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How Do I Know If I Am Eligible to File for a Divorce in Indiana?

In our mobile society, people relocate for work or move much more frequently than in the past. When new to the State, sometimes it coincides or hastens a rock marriage to divorce. This often presents us with questions about what it takes to file for divorce.

There are four major requirements or considerations. The first is that one of the parties lives in the State for at least six months and the county for three months. Where this is not the case, a divorce filing is unavailable to that party, at least until the time passes for this connection to Indiana. This is logical to prevent someone from just moving to a state with a more favorable divorce law for their particular situation and filing divorce, such as to a state with stronger alimony (called maintenance in Indiana) laws.

The second requirement is that the marriage be irretrievably broken. In the 1970s most states moved away from fault based divorce, whereby a divorce was only legally possible if wrong-doing had occurred. An example was an affair. That had to be proved in the evidence. Now so long as one party believes the marriage is so broken that it cannot be repaired and puts on that statement as evidence, it is sufficient. However, if the other party does not want “divorced,” he or she may be able to take several legal steps to slow down the process; sixty days is the minimum waiting period for a divorce to be granted in Indiana once filed.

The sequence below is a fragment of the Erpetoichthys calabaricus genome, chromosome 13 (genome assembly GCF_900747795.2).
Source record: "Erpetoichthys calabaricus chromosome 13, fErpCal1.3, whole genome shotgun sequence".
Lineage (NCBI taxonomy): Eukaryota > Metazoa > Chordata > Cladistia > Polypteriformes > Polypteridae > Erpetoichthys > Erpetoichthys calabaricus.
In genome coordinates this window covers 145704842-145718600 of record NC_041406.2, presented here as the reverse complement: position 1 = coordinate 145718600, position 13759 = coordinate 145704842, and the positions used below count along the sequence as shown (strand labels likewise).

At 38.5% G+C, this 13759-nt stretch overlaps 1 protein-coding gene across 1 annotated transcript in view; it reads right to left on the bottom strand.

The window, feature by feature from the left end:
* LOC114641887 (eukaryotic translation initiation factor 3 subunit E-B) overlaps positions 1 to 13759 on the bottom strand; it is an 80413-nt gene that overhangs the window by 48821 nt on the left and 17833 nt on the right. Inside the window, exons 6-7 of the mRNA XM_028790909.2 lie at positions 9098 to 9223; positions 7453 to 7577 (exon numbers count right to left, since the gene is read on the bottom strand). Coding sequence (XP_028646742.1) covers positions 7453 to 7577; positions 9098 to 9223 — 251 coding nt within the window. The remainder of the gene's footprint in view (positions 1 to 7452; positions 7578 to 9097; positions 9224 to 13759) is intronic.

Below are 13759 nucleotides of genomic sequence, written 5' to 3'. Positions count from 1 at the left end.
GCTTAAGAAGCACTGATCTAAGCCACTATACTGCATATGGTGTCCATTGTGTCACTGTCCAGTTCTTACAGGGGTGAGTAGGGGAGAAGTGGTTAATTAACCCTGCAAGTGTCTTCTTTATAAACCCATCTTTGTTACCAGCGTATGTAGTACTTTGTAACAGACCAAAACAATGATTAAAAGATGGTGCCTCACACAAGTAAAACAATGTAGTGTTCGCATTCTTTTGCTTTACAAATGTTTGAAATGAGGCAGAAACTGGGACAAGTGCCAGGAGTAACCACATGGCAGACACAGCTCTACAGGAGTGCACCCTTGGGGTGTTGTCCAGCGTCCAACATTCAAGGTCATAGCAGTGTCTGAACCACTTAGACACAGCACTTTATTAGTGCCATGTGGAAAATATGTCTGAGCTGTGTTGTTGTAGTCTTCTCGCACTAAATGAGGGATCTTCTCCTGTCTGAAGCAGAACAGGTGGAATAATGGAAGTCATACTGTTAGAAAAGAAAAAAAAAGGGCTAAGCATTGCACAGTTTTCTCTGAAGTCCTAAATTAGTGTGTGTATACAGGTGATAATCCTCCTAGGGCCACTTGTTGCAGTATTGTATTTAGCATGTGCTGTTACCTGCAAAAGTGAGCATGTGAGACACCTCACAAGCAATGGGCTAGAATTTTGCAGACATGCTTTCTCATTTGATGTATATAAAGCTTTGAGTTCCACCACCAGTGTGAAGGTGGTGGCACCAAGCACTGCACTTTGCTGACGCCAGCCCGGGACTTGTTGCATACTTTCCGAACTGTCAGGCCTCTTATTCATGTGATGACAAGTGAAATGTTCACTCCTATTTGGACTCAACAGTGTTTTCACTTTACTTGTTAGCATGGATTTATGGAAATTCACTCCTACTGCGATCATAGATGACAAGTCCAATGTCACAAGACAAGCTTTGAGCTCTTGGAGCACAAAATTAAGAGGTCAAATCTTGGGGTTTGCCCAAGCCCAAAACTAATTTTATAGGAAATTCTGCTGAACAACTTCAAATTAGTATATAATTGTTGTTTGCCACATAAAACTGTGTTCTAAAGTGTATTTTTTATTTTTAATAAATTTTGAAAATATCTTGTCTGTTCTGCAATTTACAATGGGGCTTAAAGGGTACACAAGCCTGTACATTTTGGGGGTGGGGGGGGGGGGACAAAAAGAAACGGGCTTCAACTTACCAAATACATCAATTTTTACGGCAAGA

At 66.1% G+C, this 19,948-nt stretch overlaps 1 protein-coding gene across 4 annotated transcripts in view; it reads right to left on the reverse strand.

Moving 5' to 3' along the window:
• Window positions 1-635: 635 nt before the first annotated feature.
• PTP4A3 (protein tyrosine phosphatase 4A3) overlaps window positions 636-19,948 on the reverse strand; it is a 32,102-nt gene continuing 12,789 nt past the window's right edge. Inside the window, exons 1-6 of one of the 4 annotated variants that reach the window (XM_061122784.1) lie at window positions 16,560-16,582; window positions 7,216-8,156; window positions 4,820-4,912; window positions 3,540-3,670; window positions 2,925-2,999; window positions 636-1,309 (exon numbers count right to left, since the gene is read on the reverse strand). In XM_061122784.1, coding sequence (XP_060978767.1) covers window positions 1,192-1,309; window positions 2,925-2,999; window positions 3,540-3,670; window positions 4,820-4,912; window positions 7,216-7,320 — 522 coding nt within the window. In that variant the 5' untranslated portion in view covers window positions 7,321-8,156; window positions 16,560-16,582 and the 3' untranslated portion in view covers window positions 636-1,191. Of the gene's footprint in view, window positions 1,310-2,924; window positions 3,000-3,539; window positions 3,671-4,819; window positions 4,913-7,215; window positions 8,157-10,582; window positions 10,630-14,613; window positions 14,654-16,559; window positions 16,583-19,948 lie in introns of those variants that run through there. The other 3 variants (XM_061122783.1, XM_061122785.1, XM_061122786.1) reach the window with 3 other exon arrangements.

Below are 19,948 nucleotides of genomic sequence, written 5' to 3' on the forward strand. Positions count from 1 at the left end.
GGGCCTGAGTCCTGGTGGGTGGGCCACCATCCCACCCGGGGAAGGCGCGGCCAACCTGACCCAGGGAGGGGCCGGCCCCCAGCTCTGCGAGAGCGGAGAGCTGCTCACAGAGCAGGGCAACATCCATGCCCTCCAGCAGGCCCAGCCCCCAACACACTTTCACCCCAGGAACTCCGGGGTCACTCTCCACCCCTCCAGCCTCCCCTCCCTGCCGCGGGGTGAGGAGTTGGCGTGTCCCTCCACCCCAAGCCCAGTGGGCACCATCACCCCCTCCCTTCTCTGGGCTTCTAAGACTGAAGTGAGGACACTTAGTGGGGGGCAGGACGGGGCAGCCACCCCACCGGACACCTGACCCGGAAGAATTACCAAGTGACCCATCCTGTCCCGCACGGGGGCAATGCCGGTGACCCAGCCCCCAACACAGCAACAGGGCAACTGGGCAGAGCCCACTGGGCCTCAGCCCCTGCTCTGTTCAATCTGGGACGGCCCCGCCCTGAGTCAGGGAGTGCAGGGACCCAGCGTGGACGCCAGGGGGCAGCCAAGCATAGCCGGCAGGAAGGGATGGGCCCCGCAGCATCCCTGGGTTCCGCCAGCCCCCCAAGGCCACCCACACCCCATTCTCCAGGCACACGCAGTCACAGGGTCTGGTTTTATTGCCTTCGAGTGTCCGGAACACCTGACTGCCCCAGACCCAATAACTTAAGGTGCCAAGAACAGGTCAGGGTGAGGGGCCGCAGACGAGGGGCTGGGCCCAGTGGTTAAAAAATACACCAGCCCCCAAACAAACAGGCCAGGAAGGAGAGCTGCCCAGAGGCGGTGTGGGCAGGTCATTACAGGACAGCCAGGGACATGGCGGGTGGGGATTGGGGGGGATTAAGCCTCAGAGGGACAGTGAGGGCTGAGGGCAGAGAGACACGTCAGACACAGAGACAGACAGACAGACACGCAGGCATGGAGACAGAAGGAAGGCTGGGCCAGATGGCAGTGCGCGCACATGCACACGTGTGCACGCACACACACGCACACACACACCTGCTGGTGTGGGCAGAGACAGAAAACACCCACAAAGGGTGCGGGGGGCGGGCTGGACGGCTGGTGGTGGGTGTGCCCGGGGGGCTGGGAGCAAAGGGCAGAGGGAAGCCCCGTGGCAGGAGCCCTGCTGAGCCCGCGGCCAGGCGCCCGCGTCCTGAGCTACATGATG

The third is to disclose the date of marriage and separation. Separation can be as of the filing date or earlier, such as when a party moved out or expresses his or her view the marriage was over and wanted a divorce. This is important information for the trial court, in part, in determining how to divide the marital property (assets and liabilities) in a very short or long-term marriage.

The fourth requirement is the names (initials to protect identity) and dates of birth (partial to protect identity) to the court, with age and sex generally noted. This can have an impact on child custody and components of child support.

In today’s complex world, a divorce is a major emotional, business and life transaction that is governed by numerous statutes, cases, policies, rules and regulations. We hope this blog post helps provide you with some understanding of the divorce process in Indiana so you can be better legal consumers and help your attorney help you if a divorce is in your future. This blog was written by attorneys at Ciyou & Dixon, P.C., who practice domestic relations throughout the State of Indiana. This is not intended as specific legal advice for your situation or a solicitation for legal services.

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